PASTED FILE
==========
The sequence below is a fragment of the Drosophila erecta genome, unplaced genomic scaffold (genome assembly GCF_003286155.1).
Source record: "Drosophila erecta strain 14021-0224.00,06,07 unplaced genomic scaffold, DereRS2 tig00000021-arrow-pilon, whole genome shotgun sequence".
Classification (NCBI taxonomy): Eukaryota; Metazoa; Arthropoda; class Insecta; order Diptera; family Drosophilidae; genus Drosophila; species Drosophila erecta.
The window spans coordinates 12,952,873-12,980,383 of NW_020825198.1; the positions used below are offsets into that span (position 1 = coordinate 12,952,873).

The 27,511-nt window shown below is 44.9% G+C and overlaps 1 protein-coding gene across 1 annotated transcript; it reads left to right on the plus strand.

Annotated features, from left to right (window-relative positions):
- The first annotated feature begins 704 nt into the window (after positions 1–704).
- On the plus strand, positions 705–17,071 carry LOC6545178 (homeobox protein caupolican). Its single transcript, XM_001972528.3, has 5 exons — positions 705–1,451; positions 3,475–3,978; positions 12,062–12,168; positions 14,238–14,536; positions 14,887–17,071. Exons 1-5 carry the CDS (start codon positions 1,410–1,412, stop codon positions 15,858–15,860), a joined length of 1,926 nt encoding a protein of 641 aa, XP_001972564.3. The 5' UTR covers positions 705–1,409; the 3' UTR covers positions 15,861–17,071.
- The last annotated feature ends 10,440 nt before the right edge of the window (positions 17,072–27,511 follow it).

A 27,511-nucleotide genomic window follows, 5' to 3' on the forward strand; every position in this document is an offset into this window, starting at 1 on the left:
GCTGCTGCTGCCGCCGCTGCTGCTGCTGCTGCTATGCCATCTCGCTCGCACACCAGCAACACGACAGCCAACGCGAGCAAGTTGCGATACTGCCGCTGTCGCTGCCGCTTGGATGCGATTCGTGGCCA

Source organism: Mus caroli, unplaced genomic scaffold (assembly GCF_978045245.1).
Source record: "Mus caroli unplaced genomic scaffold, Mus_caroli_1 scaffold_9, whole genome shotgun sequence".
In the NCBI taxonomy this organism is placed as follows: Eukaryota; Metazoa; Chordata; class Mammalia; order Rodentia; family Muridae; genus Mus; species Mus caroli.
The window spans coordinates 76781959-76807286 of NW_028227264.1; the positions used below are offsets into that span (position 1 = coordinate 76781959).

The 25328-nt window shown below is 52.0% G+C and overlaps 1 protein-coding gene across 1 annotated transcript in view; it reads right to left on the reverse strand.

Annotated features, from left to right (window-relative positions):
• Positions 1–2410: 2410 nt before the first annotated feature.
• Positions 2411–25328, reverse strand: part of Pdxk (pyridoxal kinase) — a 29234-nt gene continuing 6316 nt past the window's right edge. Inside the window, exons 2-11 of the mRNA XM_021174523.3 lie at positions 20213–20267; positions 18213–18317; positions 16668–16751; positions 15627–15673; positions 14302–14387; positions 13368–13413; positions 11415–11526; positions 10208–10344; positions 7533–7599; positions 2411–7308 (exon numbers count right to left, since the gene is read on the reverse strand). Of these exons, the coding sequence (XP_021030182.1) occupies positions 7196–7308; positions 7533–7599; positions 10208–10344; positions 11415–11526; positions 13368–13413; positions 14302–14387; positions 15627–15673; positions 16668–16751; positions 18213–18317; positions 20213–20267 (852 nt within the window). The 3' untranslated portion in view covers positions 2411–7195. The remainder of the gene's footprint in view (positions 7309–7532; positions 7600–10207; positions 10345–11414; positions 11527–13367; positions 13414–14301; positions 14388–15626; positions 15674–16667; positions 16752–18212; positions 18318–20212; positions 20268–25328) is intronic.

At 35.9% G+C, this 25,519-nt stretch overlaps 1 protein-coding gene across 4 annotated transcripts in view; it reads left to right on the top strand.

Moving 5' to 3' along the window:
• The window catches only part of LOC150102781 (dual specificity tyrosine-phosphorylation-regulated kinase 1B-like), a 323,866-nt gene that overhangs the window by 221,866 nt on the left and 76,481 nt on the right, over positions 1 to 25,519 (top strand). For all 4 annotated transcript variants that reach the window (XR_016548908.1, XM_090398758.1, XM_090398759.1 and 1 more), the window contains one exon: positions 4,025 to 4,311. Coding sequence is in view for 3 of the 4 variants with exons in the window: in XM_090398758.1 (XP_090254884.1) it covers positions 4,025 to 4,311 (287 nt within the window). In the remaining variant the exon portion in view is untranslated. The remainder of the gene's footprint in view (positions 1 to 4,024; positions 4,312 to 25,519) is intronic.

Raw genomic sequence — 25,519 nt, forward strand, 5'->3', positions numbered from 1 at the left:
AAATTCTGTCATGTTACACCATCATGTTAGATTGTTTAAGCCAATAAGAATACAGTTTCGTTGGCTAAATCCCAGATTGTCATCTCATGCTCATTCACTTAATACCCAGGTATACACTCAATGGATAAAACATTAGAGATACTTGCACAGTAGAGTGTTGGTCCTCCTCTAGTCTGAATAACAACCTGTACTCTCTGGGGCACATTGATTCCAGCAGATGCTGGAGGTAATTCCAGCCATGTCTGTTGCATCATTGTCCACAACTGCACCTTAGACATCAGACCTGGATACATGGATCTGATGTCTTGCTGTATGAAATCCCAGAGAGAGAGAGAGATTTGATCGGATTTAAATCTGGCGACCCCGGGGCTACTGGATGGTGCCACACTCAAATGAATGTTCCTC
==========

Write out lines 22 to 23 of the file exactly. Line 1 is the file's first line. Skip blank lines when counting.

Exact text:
• The window catches only part of LOC150102781 (dual specificity tyrosine-phosphorylation-regulated kinase 1B-like), a 323,866-nt gene that overhangs the window by 221,866 nt on the left and 76,481 nt on the right, over positions 1 to 25,519 (top strand). For all 4 annotated transcript variants that reach the window (XR_016548908.1, XM_090398758.1, XM_090398759.1 and 1 more), the window contains one exon: positions 4,025 to 4,311. Coding sequence is in view for 3 of the 4 variants with exons in the window: in XM_090398758.1 (XP_090254884.1) it covers positions 4,025 to 4,311 (287 nt within the window). In the remaining variant the exon portion in view is untranslated. The remainder of the gene's footprint in view (positions 1 to 4,024; positions 4,312 to 25,519) is intronic.

Raw genomic sequence — 25,519 nt, forward strand, 5'->3', positions numbered from 1 at the left: